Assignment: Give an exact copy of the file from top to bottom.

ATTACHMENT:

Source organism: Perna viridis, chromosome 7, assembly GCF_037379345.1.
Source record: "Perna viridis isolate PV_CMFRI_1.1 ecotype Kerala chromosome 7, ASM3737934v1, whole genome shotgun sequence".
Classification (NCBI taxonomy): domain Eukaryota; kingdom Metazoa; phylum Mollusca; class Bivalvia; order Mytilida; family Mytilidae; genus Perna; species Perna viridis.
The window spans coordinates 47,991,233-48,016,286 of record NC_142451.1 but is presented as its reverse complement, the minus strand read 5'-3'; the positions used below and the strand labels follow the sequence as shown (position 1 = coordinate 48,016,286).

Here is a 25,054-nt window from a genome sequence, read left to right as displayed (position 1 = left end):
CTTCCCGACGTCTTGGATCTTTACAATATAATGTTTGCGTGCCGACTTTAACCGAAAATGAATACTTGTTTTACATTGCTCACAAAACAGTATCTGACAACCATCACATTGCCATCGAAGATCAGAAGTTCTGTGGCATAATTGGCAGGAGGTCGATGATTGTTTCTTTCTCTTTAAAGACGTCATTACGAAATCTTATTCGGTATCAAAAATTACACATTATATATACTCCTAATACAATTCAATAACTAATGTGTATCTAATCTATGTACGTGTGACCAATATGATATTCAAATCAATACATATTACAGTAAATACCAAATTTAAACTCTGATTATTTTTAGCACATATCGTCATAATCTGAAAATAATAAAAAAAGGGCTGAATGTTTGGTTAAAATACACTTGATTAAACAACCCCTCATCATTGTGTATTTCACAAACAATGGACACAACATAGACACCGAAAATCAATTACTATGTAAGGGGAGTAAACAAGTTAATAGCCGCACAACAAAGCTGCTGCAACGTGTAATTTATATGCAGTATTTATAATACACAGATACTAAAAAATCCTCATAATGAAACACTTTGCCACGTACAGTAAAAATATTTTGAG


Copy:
Source organism: Perna viridis, chromosome 7, assembly GCF_037379345.1.
Source record: "Perna viridis isolate PV_CMFRI_1.1 ecotype Kerala chromosome 7, ASM3737934v1, whole genome shotgun sequence".
Classification (NCBI taxonomy): domain Eukaryota; kingdom Metazoa; phylum Mollusca; class Bivalvia; order Mytilida; family Mytilidae; genus Perna; species Perna viridis.
The window spans coordinates 47,991,233-48,016,286 of record NC_142451.1 but is presented as its reverse complement, the minus strand read 5'-3'; the positions used below and the strand labels follow the sequence as shown (position 1 = coordinate 48,016,286).

Here is a 25,054-nt window from a genome sequence, read left to right as displayed (position 1 = left end):
CTTCCCGACGTCTTGGATCTTTACAATATAATGTTTGCGTGCCGACTTTAACCGAAAATGAATACTTGTTTTACATTGCTCACAAAACAGTATCTGACAACCATCACATTGCCATCGAAGATCAGAAGTTCTGTGGCATAATTGGCAGGAGGTCGATGATTGTTTCTTTCTCTTTAAAGACGTCATTACGAAATCTTATTCGGTATCAAAAATTACACATTATATATACTCCTAATACAATTCAATAACTAATGTGTATCTAATCTATGTACGTGTGACCAATATGATATTCAAATCAATACATATTACAGTAAATACCAAATTTAAACTCTGATTATTTTTAGCACATATCGTCATAATCTGAAAATAATAAAAAAAGGGCTGAATGTTTGGTTAAAATACACTTGATTAAACAACCCCTCATCATTGTGTATTTCACAAACAATGGACACAACATAGACACCGAAAATCAATTACTATGTAAGGGGAGTAAACAAGTTAATAGCCGCACAACAAAGCTGCTGCAACGTGTAATTTATATGCAGTATTTATAATACACAGATACTAAAAAATCCTCATAATGAAACACTTTGCCACGTACAGTAAAAATATTTTGAG